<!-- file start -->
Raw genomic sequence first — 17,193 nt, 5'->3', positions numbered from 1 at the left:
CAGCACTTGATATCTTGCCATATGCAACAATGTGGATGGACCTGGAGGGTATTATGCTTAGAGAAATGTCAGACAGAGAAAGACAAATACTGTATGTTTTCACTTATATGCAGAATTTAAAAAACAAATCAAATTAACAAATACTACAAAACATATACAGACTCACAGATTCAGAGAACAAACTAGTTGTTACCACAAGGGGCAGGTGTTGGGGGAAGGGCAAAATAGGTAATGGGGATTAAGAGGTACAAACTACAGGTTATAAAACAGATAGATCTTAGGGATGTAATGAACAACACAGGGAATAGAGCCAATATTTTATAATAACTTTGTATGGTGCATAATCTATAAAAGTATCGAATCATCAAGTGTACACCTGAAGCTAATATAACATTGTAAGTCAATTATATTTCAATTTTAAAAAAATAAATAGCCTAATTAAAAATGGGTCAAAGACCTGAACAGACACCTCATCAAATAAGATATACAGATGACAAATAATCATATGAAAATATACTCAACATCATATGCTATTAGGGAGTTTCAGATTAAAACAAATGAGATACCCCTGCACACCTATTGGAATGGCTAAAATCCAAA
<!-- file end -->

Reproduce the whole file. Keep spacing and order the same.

Raw genomic sequence first — 17,193 nt, 5'->3', positions numbered from 1 at the left:
CAGCACTTGATATCTTGCCATATGCAACAATGTGGATGGACCTGGAGGGTATTATGCTTAGAGAAATGTCAGACAGAGAAAGACAAATACTGTATGTTTTCACTTATATGCAGAATTTAAAAAACAAATCAAATTAACAAATACTACAAAACATATACAGACTCACAGATTCAGAGAACAAACTAGTTGTTACCACAAGGGGCAGGTGTTGGGGGAAGGGCAAAATAGGTAATGGGGATTAAGAGGTACAAACTACAGGTTATAAAACAGATAGATCTTAGGGATGTAATGAACAACACAGGGAATAGAGCCAATATTTTATAATAACTTTGTATGGTGCATAATCTATAAAAGTATCGAATCATCAAGTGTACACCTGAAGCTAATATAACATTGTAAGTCAATTATATTTCAATTTTAAAAAAATAAATAGCCTAATTAAAAATGGGTCAAAGACCTGAACAGACACCTCATCAAATAAGATATACAGATGACAAATAATCATATGAAAATATACTCAACATCATATGCTATTAGGGAGTTTCAGATTAAAACAAATGAGATACCCCTGCACACCTATTGGAATGGCTAAAATCCAAA